Let's face it, this issue is the bane of any client-serving professional's experience; people who cancel and expect to pay nothing for your wasted time. Or even worse, the dreaded "No-Show". What are the boundaries you're willing to establish and enforce for your practice?

Here are the options I give my clients:

a. You show up for your appointment and pay me the agreed upon price for my time.
b. You may cancel once with at least 24 hr notice (maybe 48 hrs if your schedule is not typically full) and pay nothing.
c. If you cancel with less than my 24 hr notice then you will pay me my agreed upon fee for the time slot you just burned. (EAP clients are handled differently.)
d. It's all in my Intake Packet and they initialed the little box so it's not like they don't know this stuff.

They'll play the game anyway, pushing you as far as hope will carry them in order to see if you'll enforce your own policies. See that you do or you will have just bought a huge problem, one client at a time.

6. Draft rescheduling guidelines for handling clients that need to reschedule.

80% of your cancellations will be from clients who don't normally cancel anything but have had a last-minute, unexpected life-event happen to them (flat-tire on the way to your office, house fire this morning, or picking up a sick kid at school). That's called "life" and is normal. These people should be given the benefit of the doubt and handled accordingly.

The other 20% are the chronic cancelers and they do it to everyone. They cancel last minute if they bother to call at all; they think it's "normal". You can recognize a chronic canceler by the excuses they give such as: "I don't feel well", "my allergies are bothering me", or the weakest of them all, "I forgot". Two things to know about dealing with this group.

a. These people should always be responsible for paying your cancellation fee before you see them again or they'll just do it again. Ask me how I know.
b. If you have self-scheduling set up on your website then these clients immediately lose their self-scheduling privileges and must call you directly to schedule/re-schedule.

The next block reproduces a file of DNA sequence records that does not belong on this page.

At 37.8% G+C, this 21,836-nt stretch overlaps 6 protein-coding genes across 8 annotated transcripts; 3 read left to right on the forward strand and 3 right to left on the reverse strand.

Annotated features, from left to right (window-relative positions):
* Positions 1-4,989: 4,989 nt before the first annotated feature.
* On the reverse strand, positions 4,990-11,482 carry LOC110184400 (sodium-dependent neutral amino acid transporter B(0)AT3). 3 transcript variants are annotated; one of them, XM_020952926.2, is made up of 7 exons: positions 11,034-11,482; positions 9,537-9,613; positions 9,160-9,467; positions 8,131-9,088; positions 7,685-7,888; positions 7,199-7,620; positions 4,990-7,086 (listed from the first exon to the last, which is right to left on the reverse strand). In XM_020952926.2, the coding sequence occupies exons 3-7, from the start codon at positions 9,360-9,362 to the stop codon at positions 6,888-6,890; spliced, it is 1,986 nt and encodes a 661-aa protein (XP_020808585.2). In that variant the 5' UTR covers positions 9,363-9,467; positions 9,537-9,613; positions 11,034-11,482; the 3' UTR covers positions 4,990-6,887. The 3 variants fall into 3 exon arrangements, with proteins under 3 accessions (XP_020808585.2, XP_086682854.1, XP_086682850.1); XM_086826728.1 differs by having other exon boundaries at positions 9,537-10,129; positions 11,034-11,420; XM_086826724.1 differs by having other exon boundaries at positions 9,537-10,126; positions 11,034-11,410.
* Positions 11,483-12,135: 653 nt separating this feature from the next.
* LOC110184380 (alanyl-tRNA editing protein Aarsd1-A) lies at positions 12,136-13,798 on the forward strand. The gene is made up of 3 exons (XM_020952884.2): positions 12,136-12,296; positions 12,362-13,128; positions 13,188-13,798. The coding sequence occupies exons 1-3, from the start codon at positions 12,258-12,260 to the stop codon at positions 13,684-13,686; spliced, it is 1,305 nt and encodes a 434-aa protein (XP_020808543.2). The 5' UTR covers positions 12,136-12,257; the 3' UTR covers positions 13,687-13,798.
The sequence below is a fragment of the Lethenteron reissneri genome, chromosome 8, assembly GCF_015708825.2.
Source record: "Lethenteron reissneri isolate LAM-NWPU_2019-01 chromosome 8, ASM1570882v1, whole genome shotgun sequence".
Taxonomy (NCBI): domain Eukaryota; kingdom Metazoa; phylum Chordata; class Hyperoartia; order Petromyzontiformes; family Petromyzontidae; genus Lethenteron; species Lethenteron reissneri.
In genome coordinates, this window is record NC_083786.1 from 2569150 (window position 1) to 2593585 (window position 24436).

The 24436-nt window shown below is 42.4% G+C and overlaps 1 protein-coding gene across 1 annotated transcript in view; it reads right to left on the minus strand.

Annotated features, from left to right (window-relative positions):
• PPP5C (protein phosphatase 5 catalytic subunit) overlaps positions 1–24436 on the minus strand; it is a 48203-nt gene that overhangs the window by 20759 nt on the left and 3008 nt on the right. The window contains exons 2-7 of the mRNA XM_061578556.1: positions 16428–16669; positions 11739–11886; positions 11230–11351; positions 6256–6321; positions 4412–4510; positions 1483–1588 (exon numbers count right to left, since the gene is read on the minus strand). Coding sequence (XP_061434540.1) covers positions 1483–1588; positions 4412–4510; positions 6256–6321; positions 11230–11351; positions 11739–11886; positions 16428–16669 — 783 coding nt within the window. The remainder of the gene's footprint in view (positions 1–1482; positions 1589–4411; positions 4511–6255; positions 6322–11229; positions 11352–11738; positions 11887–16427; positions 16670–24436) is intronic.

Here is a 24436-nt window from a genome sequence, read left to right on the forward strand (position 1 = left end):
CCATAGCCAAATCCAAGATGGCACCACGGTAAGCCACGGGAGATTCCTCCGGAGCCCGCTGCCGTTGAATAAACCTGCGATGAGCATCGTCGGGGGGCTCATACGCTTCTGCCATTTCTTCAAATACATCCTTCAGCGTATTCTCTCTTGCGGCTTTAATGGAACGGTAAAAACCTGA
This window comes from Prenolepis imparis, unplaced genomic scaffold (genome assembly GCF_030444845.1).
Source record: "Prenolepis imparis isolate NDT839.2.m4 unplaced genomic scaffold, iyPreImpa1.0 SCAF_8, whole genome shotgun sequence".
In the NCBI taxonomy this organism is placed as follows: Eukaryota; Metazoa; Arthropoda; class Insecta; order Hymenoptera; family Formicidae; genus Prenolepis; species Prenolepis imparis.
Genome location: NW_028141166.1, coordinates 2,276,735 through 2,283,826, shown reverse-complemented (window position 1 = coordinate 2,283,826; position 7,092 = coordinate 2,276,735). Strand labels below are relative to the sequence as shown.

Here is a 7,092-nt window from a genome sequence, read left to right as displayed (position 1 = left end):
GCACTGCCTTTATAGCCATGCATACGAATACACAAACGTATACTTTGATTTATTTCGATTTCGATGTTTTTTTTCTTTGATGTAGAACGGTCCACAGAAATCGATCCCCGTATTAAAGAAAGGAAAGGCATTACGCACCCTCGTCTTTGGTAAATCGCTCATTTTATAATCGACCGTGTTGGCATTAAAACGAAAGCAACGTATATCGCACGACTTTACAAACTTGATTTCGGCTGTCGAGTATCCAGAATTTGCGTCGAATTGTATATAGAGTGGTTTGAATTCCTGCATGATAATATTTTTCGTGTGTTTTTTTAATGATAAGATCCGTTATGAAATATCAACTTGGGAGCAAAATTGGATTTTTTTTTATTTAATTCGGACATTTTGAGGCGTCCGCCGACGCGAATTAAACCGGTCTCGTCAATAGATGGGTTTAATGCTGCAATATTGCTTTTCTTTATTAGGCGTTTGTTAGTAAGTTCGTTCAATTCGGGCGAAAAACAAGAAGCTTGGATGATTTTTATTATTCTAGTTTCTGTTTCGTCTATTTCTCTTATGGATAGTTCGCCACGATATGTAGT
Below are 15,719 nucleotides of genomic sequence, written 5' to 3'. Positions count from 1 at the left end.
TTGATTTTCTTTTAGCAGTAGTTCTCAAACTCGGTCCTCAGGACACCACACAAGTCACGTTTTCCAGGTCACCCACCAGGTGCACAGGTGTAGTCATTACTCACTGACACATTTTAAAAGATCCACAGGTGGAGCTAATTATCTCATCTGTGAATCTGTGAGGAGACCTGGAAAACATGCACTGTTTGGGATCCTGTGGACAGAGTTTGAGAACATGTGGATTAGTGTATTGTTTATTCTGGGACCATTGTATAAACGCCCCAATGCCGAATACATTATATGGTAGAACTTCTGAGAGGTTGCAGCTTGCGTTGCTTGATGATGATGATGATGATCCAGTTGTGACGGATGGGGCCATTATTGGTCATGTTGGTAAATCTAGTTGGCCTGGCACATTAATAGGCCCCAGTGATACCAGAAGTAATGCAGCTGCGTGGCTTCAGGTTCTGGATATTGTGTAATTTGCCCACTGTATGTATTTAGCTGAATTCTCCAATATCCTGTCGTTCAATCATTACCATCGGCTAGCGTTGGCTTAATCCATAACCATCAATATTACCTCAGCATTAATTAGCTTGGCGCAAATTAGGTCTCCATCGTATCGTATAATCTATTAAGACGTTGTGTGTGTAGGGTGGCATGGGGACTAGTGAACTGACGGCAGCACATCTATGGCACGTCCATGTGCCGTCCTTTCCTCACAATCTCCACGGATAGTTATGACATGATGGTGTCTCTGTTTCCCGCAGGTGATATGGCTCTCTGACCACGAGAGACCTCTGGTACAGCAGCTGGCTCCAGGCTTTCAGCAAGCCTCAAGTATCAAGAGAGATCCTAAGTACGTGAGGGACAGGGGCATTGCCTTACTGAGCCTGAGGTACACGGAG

Then, and this is critical to this strategy, you pick out 2-3 time slot options that work best for you this time. If they no-show or last-minute cancel again, you want to have created a scenario in which you have other things you can do and don't suffer a wasted hour.

For example, if you normally do paperwork on Monday mornings from 9-noon, you might re-schedule a chronic canceler for Monday at 9AM. Then if he doesn't show up, well, you have your normal paper-work routine to fall back on. A 20%er only gets to waste a prime client slot once. After that, you pick the slots that work best for you. Make sense?

Then it's time for a come-to-Jesus meeting with that client.

7. Use cancellation/no-show hours to be "business productive".

It's going to happen. If you find yourself on the short end of a cancelled session then do something productive like client notes, insurance claims, etc. Don't waste the hour texting your friends or BS'ing with other counselors in the kitchen. If you have a stout Cancellation Policy in place you're probably getting paid something for the hour so getting ahead on paper-work makes that time a double-win for you. Unless you waste it.


You're running a business and a business without profit is just a hobby. Establish your scheduling framework guidelines and don't stray from them. Draft your guidelines, publish them and stick to them. Get paid for your time or you'll need to re-examine why you're in business. You got this!

Plan Smart. Be Safe. Serve Others.

Kathleen Mills, LPC-S, CEAP

Client Schedule | PracticeMentors

Got An Opinion?

These posts are my beliefs based on a) almost 30 year practice as a mental health provider and b) my own research. Whether you agree or disagree, please feel free to leave your civil, constructive comments below. I try very hard to back up my liberty-based statements with my own experience and/or verifiable facts and I would ask you to do the same. You do not need to be logged in to leave a comment.

About Kathleen Mills

Kathleen Mills is a fire-breathing, 30+ year veteran of the counseling world. A tireless warrior for the profession, her goal with PracticeMentors.us is to bullet-proof the counseling profession so that what happened to her doesn't happen to you!